Maya Widmaier-Picasso has confirmed the authenticity of this work.
Claude Ruiz-Picasso has confirmed the authenticity of this work.
Picasso’s passionately rendered Scène de tauromachie illustrates the artist’s love of the bullfight, his favourite spectacle since his childhood in Spain. Living in the South of France since the late-1940s, having recently moved to Aix-en-Provence at the time of this painting, Picasso would visit bullfights at nearby arenas in Nîmes, Arles and Vallauris, engaging with this motif in series from the mid-1950s onward with renewed vigour.
Scène de tauromachie suspends a tense moment in the elaborate dance of the bullfight; the Picador, his spear aligned with the bull’s head, preparing to strike with his lance. The bull is wound up, horns aligned with the horse’s chest, tail raised, on the brink of charge. The gestural nature of the gouache fluidly conveys the movement and ferocity of the scene, expressing the bull with rapid swathes and marks in an increased density of gouache, heightened by the crowd packed into the arena behind him. Picasso frequently used the motif of the bull to suggest masculine strength and a sense of the primal, at times forceful and brutish. This was often posited in opposition to reason and civilisation, in this case, embodied by contrast in the horse and Picador. The artist shared an affinity with the bull and at times embodied himself within the beast in the guise of the Minotaure; the half-man, half-bull reflecting a split alternating between the rational and the carnal, the masculine and the feminine, brute force and reason. As Françoise Gilot recounted him saying, at the end of their relationship, ‘For me the bull is the proudest symbol of all, and your symbol is the horse. I want our two symbols to face each other in that ritual way’ (F. Gilot, Life with Picasso, New York, 1964, p. 362).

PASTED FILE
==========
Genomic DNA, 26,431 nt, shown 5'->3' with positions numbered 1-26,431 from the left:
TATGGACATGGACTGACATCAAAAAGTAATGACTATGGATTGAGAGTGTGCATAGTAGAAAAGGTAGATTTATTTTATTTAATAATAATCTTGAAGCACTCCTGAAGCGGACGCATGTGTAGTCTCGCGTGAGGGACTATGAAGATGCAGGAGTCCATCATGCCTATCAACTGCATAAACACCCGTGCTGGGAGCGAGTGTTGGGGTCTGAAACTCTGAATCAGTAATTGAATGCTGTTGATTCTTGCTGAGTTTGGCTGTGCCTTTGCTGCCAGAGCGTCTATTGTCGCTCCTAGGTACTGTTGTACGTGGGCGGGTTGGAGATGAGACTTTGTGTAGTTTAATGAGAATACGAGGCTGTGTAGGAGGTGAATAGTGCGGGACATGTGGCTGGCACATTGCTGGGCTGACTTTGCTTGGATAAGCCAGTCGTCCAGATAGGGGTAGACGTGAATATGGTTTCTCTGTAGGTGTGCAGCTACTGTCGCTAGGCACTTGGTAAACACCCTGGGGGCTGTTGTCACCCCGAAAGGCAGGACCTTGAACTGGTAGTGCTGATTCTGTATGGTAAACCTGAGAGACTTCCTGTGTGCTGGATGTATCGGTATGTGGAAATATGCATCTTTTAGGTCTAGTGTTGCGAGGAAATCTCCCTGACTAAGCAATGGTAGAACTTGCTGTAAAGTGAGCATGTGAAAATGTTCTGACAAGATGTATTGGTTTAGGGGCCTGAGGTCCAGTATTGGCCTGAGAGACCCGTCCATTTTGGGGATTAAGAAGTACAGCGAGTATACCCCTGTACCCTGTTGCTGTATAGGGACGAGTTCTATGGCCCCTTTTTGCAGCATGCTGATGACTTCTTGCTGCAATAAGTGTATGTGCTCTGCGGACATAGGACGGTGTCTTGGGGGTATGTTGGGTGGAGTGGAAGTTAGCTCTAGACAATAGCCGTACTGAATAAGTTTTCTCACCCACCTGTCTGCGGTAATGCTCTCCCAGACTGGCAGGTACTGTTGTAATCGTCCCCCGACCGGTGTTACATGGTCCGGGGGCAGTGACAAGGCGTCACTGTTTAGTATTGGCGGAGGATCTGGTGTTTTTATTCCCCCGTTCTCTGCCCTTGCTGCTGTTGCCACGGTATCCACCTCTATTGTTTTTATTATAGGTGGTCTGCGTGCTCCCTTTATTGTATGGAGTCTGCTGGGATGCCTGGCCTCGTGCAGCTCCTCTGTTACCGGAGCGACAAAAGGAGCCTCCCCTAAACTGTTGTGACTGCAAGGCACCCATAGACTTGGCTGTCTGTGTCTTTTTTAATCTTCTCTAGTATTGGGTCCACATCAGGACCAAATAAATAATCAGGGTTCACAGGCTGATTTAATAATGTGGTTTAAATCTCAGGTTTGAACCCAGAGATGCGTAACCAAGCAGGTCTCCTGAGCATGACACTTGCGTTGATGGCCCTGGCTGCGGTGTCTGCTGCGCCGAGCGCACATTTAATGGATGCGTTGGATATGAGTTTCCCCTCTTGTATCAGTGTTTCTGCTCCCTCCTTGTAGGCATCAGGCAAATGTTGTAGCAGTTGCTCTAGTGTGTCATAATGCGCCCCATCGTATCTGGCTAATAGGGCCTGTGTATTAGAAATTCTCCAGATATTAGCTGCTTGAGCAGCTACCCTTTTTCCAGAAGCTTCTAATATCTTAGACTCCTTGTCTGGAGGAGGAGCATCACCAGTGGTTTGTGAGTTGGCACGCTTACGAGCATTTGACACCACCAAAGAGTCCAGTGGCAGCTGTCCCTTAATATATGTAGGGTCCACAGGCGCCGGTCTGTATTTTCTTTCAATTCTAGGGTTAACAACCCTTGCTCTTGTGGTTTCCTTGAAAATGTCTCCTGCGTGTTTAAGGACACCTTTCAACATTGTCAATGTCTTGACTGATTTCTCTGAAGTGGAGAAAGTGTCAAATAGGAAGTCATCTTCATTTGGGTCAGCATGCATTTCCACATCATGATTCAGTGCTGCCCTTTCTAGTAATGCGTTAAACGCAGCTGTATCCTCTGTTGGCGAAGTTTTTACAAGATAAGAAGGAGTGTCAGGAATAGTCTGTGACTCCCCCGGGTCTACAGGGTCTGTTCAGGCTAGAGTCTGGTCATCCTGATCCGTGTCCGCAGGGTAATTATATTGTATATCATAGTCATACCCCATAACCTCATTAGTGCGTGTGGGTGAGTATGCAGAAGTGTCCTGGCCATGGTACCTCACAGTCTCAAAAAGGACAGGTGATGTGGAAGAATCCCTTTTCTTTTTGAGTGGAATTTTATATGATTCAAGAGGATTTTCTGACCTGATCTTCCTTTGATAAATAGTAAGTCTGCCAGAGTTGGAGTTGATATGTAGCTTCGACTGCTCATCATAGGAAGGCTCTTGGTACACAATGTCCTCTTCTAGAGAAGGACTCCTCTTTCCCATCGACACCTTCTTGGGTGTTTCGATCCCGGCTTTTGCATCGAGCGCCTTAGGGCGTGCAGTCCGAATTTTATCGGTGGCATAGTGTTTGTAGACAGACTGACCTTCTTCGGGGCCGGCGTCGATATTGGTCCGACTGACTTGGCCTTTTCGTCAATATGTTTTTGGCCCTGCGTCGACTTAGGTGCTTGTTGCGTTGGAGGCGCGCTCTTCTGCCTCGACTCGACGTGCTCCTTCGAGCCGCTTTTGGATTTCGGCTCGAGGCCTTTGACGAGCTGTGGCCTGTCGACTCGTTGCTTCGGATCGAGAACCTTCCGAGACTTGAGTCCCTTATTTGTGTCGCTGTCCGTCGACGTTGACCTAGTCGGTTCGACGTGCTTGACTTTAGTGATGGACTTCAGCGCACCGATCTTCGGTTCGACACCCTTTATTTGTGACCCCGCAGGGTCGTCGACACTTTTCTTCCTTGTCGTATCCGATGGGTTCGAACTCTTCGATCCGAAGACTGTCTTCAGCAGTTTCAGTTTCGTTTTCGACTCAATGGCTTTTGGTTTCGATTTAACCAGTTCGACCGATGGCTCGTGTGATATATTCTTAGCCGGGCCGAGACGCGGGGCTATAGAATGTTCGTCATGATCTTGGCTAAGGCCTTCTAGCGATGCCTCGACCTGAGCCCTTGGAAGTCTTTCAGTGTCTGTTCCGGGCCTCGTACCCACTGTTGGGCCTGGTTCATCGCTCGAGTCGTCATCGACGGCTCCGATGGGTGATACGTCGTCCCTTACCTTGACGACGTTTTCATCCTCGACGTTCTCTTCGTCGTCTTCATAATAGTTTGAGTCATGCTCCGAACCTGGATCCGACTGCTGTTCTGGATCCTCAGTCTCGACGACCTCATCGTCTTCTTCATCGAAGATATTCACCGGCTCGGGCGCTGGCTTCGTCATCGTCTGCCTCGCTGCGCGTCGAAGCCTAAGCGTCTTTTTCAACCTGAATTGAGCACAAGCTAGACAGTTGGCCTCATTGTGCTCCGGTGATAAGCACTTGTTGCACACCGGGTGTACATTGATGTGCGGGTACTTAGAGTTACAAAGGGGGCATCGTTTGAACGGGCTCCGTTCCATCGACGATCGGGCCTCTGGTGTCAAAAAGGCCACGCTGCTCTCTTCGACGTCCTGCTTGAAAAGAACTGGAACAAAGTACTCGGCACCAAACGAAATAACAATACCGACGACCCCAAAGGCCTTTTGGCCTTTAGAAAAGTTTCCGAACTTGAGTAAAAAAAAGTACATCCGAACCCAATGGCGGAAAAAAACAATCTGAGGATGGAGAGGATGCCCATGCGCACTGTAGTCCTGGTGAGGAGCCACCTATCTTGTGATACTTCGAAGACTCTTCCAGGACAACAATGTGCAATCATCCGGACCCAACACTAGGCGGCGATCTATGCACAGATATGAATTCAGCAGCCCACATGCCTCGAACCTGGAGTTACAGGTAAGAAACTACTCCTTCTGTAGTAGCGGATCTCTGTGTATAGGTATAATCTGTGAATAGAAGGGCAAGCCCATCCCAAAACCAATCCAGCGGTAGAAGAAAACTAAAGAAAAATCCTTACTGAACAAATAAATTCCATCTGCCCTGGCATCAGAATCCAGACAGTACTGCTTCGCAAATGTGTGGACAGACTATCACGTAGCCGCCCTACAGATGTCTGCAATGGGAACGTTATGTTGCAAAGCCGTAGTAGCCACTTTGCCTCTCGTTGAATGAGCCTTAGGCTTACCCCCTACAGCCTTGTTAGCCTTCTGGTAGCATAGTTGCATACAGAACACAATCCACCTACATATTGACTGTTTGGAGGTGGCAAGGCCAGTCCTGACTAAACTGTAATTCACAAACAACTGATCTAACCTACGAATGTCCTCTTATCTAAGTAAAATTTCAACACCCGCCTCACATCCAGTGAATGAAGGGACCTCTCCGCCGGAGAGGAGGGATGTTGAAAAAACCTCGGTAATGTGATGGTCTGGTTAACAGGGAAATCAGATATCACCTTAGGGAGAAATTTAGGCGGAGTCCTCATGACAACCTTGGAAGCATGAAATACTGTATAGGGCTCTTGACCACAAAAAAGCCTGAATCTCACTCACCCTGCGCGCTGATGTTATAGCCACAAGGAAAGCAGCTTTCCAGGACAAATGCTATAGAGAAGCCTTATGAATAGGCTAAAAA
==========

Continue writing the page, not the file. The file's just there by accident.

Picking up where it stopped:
The application of the white viscous gouache atop the black watercolour of the ground reminisces of the explorations into ceramic that Picasso was undertaking at that time which would become an extraordinary body of work during his later years. Many corrida scenes would be featured, frequently depicted in glazed engobe over black oxide or its inverse. This was also the case with Picasso’s drawings, such as Bullfight scene, 1960 (Tate, London) whereby the white sheet forms the ground, with the black ink embodying his gesture.
The calligraphic, monochrome nature of Scène de tauromachie lends itself well to the subject, the gesture accounting for much of the passionate feeling evoked by the work. Far from being a default drawing mechanism, this palette found throughout Picasso’s oeuvre was very much a pictorial choice, employed as much in his paintings as in his works on paper and ceramics. It was of course no accident that the masterpiece Guernica utilised this palette, featuring the figures of the bull and the horse as symbols evoking the dynamics of the bullfight to describe the brutality of war. Picasso’s black and white works were also some of his most treasured, as Carmen Giménez, curator of Black and White at the Solomon R. Guggenheim Museum, New York, remarks: ‘Throughout his career, [Picasso] had great difficulty parting with works that were very important to him and as a result, the majority of his black-and-white paintings belong to the Picasso family and the Musée National Picasso, Paris’ (C. Giménez, Picasso, Black and White, New York, 2012, p. 23).